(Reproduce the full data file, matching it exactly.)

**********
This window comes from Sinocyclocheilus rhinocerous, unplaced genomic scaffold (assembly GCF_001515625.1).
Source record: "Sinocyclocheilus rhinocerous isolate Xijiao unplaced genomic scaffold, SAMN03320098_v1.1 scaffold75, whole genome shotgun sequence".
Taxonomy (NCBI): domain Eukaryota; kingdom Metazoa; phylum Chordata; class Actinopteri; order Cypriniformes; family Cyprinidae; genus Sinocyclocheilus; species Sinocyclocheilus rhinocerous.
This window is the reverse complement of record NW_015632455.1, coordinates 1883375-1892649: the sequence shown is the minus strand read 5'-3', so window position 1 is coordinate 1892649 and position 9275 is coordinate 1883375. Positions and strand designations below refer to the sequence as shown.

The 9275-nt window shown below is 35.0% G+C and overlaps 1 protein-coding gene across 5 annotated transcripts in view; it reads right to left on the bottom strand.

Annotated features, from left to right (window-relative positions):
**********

This window comes from Sinocyclocheilus rhinocerous, unplaced genomic scaffold (assembly GCF_001515625.1).
Source record: "Sinocyclocheilus rhinocerous isolate Xijiao unplaced genomic scaffold, SAMN03320098_v1.1 scaffold75, whole genome shotgun sequence".
Taxonomy (NCBI): domain Eukaryota; kingdom Metazoa; phylum Chordata; class Actinopteri; order Cypriniformes; family Cyprinidae; genus Sinocyclocheilus; species Sinocyclocheilus rhinocerous.
This window is the reverse complement of record NW_015632455.1, coordinates 1883375-1892649: the sequence shown is the minus strand read 5'-3', so window position 1 is coordinate 1892649 and position 9275 is coordinate 1883375. Positions and strand designations below refer to the sequence as shown.

The 9275-nt window shown below is 35.0% G+C and overlaps 1 protein-coding gene across 5 annotated transcripts in view; it reads right to left on the bottom strand.

Annotated features, from left to right (window-relative positions):